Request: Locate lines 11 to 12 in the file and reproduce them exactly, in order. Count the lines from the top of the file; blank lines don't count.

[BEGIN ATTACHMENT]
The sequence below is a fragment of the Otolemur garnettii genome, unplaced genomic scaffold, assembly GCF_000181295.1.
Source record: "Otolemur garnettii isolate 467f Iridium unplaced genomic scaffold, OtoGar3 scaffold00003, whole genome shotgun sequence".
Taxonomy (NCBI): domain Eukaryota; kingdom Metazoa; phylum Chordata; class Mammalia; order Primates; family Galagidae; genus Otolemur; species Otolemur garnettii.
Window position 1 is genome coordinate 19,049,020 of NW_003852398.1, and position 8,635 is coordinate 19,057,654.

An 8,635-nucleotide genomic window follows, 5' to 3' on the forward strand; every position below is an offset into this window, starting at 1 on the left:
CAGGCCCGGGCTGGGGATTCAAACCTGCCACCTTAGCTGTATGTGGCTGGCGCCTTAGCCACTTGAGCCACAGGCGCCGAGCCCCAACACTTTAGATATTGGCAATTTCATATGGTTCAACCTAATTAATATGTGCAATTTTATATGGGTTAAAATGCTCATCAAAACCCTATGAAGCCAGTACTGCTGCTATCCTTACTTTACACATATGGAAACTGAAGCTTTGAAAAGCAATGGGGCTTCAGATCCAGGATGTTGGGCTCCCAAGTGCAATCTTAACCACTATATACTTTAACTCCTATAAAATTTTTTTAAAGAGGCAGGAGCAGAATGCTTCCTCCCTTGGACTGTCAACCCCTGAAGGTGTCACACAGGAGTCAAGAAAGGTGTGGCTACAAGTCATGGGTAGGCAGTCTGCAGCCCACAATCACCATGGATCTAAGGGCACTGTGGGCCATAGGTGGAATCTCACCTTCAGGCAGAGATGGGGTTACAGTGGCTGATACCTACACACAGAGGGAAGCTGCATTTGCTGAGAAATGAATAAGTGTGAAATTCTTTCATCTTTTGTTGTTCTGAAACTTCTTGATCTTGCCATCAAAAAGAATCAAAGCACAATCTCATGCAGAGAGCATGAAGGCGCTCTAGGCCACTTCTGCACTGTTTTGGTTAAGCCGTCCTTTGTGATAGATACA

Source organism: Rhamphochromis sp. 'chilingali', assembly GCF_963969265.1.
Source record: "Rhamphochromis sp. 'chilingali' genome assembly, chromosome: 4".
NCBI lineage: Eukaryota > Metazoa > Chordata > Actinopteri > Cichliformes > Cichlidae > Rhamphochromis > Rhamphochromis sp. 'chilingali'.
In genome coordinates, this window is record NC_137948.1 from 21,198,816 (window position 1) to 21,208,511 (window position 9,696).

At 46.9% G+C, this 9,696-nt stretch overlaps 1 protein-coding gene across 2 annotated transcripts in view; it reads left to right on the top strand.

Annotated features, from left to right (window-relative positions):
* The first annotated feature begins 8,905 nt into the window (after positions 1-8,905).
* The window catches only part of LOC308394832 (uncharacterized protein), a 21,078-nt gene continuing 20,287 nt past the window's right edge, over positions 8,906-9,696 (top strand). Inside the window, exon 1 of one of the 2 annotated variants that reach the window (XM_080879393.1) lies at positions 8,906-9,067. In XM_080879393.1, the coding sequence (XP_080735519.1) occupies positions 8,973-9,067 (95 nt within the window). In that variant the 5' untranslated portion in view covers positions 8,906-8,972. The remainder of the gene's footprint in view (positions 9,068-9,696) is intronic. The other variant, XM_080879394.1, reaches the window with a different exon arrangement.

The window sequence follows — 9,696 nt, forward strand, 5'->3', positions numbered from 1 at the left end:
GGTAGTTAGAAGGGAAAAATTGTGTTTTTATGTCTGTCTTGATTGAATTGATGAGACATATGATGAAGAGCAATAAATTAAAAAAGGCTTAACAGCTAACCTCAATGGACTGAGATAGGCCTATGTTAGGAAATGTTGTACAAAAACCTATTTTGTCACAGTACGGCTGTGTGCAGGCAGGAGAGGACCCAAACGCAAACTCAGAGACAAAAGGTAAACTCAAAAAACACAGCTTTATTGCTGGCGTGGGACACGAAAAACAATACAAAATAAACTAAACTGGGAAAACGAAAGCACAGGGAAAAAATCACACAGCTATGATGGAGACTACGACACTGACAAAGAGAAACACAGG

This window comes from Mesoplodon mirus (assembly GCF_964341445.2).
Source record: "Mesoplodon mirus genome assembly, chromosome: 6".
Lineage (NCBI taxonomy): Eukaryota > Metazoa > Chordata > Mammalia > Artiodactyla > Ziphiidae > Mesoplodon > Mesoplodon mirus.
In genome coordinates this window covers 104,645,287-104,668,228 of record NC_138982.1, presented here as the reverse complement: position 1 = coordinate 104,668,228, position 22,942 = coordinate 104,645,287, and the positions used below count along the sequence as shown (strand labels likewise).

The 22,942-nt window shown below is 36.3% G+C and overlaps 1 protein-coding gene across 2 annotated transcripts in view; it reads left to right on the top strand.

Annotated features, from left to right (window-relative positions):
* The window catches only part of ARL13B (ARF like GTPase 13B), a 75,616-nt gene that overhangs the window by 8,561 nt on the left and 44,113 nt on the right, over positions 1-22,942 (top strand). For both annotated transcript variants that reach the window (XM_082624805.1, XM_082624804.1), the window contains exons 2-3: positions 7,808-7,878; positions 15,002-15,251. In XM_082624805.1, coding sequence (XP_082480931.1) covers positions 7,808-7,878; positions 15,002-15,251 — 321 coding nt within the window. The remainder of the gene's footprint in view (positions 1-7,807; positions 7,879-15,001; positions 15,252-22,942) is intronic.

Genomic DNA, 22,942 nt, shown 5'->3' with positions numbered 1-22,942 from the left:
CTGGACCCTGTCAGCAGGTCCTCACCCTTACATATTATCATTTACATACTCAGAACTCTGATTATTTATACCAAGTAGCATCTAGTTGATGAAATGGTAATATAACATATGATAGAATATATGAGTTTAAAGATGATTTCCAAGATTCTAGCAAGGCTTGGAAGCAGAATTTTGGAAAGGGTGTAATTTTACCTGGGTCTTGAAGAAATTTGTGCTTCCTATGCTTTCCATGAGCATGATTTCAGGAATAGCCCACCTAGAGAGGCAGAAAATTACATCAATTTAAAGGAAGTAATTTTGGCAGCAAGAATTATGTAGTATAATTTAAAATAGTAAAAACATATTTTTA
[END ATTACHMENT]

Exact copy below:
At 46.9% G+C, this 9,696-nt stretch overlaps 1 protein-coding gene across 2 annotated transcripts in view; it reads left to right on the top strand.

Annotated features, from left to right (window-relative positions):